The Jefferies’ drama continues. And this time it looks like it’s turning into a very public Egan-Jones versus Jefferies battle.
Egan-Jones, the ratings company that originally sent Jefferies’ stock tumbling after it downgraded the investment bank to BBB-, wrote in a note to investors today that if Jefferies doesn’t build up more capital, it may face another ratings downgrade. [via Bloomberg]
Specifically, Egan-Jones wants Jefferies to raise about $1 billion in equity and start “major deleveraging.”
Jefferies’ leverage and exposure to European debt was the original issue that caused Egan-Jones to downgrade the company. Ever since then, the investment bank has been facing investor doubts and falling stock prices as the situation in Europe worsened.
Yesterday, Jefferies released a six-page letter reassuring investors of the company’s stability and announcing that they had slashed its European exposure by another 50% (they bank is now basically short European debt, and stands to gain if the debt values fall).
That still doesn’t seem to be enough for Egan-Jones. Ironically, Jefferies also blasted Egan-Jones president Sean Egan (though his name isn’t mentioned) yesterday in their letter, for his inaccurate assessment of the firm’s leverage. Here’s the tidbit:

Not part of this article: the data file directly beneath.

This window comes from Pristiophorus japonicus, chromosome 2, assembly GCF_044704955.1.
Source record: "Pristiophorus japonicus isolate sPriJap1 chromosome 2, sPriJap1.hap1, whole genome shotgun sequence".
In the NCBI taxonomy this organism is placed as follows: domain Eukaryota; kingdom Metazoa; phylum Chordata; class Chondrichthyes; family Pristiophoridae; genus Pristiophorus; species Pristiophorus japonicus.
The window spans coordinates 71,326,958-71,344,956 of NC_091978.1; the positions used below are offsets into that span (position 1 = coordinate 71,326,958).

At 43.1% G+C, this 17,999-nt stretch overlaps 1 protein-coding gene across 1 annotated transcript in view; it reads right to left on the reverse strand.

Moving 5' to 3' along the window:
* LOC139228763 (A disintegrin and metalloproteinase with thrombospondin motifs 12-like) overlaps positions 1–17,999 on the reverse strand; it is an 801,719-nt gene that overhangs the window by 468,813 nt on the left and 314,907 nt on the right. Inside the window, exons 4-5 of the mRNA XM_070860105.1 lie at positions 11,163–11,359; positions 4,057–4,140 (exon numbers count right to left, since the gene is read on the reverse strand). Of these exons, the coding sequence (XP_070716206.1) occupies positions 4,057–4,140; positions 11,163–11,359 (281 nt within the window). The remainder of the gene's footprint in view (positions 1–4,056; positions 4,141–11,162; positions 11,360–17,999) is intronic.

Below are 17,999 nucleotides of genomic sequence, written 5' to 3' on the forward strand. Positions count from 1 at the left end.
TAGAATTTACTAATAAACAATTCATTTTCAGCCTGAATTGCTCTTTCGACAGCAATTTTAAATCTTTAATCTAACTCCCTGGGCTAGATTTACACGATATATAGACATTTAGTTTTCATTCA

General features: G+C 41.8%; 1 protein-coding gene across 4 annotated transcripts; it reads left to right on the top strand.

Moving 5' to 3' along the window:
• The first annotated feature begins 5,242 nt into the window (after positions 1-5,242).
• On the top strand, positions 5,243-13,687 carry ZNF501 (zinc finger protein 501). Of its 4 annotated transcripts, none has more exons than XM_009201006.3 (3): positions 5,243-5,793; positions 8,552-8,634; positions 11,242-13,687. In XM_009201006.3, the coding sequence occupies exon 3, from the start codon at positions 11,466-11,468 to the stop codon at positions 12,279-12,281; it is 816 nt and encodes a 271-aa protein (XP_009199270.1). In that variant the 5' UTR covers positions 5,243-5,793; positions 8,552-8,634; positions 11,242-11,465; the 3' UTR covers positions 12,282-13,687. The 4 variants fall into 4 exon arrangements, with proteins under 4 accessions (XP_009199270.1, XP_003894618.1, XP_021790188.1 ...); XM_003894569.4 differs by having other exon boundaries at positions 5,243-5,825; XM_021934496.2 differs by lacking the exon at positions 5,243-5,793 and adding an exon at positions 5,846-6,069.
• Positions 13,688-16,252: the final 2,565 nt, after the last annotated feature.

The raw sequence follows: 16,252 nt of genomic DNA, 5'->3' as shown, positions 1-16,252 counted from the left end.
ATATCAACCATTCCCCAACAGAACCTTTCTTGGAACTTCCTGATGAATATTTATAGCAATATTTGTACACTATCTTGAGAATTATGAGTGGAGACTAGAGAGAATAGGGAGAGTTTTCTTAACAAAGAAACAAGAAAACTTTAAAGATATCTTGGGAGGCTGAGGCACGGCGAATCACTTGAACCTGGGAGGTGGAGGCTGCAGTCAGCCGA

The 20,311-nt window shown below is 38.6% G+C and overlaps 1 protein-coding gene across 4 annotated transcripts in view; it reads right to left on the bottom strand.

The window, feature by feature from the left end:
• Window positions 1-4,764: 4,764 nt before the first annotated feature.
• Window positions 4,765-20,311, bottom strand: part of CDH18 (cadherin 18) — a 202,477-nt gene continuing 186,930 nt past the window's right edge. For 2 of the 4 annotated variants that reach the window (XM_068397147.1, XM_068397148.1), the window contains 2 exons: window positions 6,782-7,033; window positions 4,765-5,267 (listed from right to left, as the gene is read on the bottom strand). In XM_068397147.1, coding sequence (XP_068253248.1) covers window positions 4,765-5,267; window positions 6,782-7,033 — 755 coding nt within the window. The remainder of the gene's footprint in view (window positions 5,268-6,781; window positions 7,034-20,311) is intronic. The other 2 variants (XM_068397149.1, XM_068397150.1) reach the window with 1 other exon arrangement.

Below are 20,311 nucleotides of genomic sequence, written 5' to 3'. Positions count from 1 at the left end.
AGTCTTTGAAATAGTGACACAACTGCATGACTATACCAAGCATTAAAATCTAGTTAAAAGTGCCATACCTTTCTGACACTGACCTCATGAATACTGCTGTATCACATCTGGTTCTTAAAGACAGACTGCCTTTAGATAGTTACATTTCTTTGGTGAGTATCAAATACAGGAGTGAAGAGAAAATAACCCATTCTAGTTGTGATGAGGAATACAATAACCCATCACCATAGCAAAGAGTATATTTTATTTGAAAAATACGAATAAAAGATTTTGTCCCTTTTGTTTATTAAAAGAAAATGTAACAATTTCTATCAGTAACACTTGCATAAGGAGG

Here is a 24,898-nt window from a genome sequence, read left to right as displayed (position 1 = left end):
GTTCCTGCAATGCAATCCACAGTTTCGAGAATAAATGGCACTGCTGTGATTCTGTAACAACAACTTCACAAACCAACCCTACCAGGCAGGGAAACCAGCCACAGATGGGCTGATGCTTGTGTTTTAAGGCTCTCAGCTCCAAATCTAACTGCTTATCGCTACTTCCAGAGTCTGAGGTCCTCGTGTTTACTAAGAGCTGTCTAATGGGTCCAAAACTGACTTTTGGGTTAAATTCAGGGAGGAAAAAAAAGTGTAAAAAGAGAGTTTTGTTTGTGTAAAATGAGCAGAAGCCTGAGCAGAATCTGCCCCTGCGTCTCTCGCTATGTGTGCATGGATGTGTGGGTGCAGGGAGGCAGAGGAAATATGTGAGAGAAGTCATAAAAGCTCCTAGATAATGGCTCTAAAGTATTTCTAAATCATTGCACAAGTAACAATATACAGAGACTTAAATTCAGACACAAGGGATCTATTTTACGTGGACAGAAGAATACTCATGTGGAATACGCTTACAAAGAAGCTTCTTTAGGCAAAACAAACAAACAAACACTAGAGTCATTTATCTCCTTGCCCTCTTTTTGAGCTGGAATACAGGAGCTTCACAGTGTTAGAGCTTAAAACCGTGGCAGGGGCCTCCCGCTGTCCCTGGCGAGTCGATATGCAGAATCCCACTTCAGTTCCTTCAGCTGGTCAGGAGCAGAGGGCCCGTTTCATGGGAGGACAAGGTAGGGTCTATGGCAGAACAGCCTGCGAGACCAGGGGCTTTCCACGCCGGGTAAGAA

Second, we were both shocked and perversely amused when the analyst who first misled the public about our sovereign debt exposure being 77% of our shareholders’ equity actually had the temerity to state on widely broadcast television that he omitted the material fact that we had almost equal and offsetting short sovereign debt positions because, and we quote, he had “space constraints.” (By the way, that same analyst also points to our 12.9x leverage at the end of August to be too high, but omits here the further material point that we have been operating successfully and profitably with similar leverage for years, including during the 2008-09 financial meltdown. In addition, he said that our leverage ratio was now higher because our stock was trading lower. As all of you probably recognise, trading prices are irrelevant to a company’s leverage ratio. Neither our equity, our debt obligations nor the cost to us of our existing debt changes one iota with market prices. What more can we say on this one?)
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